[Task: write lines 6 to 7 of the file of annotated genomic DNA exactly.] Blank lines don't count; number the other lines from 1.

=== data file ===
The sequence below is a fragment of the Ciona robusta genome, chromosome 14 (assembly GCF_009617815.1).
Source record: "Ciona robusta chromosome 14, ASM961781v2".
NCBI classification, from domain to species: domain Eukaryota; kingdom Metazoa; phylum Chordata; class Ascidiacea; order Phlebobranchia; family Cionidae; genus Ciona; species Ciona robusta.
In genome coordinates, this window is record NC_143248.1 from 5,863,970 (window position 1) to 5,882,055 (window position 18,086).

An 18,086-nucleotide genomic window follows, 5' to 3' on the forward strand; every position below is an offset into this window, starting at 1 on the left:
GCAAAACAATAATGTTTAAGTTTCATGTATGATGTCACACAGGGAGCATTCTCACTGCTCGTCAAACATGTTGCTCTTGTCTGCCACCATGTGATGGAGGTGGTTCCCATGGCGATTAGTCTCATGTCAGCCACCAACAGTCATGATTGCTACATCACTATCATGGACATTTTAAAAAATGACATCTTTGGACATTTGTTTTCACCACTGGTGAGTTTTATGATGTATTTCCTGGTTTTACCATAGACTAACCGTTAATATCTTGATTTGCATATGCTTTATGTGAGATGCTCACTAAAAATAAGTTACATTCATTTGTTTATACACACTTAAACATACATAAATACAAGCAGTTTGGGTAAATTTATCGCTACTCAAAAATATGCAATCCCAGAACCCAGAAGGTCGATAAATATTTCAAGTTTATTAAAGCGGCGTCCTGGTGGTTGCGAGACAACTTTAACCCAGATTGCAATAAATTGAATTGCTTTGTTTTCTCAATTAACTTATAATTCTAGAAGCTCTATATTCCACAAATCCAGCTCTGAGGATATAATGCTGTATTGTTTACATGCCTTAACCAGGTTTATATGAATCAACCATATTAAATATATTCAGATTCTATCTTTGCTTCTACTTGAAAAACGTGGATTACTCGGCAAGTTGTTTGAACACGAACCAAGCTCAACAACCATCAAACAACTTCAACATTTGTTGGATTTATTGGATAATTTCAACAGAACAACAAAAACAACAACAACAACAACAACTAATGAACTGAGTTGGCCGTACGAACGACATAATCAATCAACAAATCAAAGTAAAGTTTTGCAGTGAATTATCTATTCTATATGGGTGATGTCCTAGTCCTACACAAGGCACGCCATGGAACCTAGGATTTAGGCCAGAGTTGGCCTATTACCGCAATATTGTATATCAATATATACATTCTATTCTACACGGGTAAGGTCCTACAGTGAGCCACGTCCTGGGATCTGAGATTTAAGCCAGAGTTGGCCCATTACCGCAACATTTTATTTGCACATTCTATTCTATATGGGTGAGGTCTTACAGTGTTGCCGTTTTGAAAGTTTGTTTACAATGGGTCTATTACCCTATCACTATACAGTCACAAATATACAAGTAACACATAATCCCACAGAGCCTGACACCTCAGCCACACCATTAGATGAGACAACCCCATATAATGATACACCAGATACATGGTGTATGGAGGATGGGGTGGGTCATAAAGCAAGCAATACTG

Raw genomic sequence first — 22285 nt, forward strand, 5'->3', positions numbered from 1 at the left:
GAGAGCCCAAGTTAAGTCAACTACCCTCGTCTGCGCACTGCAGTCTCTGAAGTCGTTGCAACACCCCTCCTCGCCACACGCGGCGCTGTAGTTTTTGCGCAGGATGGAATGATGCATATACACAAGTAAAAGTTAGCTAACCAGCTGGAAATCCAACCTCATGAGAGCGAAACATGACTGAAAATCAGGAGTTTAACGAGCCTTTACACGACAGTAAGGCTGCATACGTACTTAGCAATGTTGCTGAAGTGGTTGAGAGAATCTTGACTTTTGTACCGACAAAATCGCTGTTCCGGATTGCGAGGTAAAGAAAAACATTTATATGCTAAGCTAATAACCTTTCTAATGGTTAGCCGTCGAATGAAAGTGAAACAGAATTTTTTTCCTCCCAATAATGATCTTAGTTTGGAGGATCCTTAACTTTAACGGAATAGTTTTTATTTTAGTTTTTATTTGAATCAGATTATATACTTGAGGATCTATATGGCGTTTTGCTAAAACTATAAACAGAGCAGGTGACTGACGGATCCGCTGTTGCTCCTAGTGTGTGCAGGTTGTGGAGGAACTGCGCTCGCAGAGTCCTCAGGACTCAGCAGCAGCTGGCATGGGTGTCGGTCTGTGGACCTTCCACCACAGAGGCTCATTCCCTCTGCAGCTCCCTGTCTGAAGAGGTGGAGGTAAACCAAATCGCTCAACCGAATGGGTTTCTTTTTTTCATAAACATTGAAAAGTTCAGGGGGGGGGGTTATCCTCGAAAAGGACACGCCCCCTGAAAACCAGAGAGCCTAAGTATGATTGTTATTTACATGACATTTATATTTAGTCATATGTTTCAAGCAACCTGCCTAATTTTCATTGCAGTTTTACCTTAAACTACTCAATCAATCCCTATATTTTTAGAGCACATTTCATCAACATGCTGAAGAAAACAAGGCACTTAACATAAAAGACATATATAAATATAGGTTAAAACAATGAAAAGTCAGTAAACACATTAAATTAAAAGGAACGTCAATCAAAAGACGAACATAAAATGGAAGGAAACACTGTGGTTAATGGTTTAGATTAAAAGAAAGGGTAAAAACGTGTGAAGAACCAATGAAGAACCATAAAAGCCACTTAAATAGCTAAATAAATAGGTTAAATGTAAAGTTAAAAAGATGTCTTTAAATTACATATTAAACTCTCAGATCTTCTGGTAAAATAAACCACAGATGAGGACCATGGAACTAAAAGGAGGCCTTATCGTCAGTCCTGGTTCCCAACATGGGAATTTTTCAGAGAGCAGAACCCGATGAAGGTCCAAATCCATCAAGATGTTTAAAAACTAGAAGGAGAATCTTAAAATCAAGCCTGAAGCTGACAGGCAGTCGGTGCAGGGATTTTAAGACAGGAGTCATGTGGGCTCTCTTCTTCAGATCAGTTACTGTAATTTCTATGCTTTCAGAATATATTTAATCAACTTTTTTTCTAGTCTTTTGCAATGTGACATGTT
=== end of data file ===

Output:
GCAAAACAATAATGTTTAAGTTTCATGTATGATGTCACACAGGGAGCATTCTCACTGCTCGTCAAACATGTTGCTCTTGTCTGCCACCATGTGATGGAGGTGGTTCCCATGGCGATTAGTCTCATGTCAGCCACCAACAGTCATGATTGCTACATCACTATCATGGACATTTTAAAAAATGACATCTTTGGACATTTGTTTTCACCACTGGTGAGTTTTATGATGTATTTCCTGGTTTTACCATAGACTAACCGTTAATATCTTGATTTGCATATGCTTTATGTGAGATGCTCACTAAAAATAAGTTACATTCATTTGTTTATACACACTTAAACATACATAAATACAAGCAGTTTGGGTAAATTTATCGCTACTCAAAAATATGCAATCCCAGAACCCAGAAGGTCGATAAATATTTCAAGTTTATTAAAGCGGCGTCCTGGTGGTTGCGAGACAACTTTAACCCAGATTGCAATAAATTGAATTGCTTTGTTTTCTCAATTAACTTATAATTCTAGAAGCTCTATATTCCACAAATCCAGCTCTGAGGATATAATGCTGTATTGTTTACATGCCTTAACCAGGTTTATATGAATCAACCATATTAAATATATTCAGATTCTATCTTTGCTTCTACTTGAAAAACGTGGATTACTCGGCAAGTTGTTTGAACACGAACCAAGCTCAACAACCATCAAACAACTTCAACATTTGTTGGATTTATTGGATAATTTCAACAGAACAACAAAAACAACAACAACAACAACAACTAATGAACTGAGTTGGCCGTACGAACGACATAATCAATCAACAAATCAAAGTAAAGTTTTGCAGTGAATTATCTATTCTATATGGGTGATGTCCTAGTCCTACACAAGGCACGCCATGGAACCTAGGATTTAGGCCAGAGTTGGCCTATTACCGCAATATTGTATATCAATATATACATTCTATTCTACACGGGTAAGGTCCTACAGTGAGCCACGTCCTGGGATCTGAGATTTAAGCCAGAGTTGGCCCATTACCGCAACATTTTATTTGCACATTCTATTCTATATGGGTGAGGTCTTACAGTGTTGCCGTTTTGAAAGTTTGTTTACAATGGGTCTATTACCCTATCACTATACAGTCACAAATATACAAGTAACACATAATCCCACAGAGCCTGACACCTCAGCCACACCATTAGATGAGACAACCCCATATAATGATACACCAGATACATGGTGTATGGAGGATGGGGTGGGTCATAAAGCAAGCAATACTG

Raw genomic sequence first — 22285 nt, forward strand, 5'->3', positions numbered from 1 at the left: